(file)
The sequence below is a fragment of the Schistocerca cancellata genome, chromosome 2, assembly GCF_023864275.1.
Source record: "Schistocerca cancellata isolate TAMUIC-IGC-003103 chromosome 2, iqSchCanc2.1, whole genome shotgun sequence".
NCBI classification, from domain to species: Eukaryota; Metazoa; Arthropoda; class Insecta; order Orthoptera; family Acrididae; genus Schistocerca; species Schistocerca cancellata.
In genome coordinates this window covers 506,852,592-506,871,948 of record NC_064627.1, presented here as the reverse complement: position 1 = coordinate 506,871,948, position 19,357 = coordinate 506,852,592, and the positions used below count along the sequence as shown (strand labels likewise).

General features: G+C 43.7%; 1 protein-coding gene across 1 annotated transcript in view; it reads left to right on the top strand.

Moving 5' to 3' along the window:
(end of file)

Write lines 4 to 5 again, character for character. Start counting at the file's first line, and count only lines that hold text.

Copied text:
In genome coordinates this window covers 506,852,592-506,871,948 of record NC_064627.1, presented here as the reverse complement: position 1 = coordinate 506,871,948, position 19,357 = coordinate 506,852,592, and the positions used below count along the sequence as shown (strand labels likewise).

General features: G+C 43.7%; 1 protein-coding gene across 1 annotated transcript in view; it reads left to right on the top strand.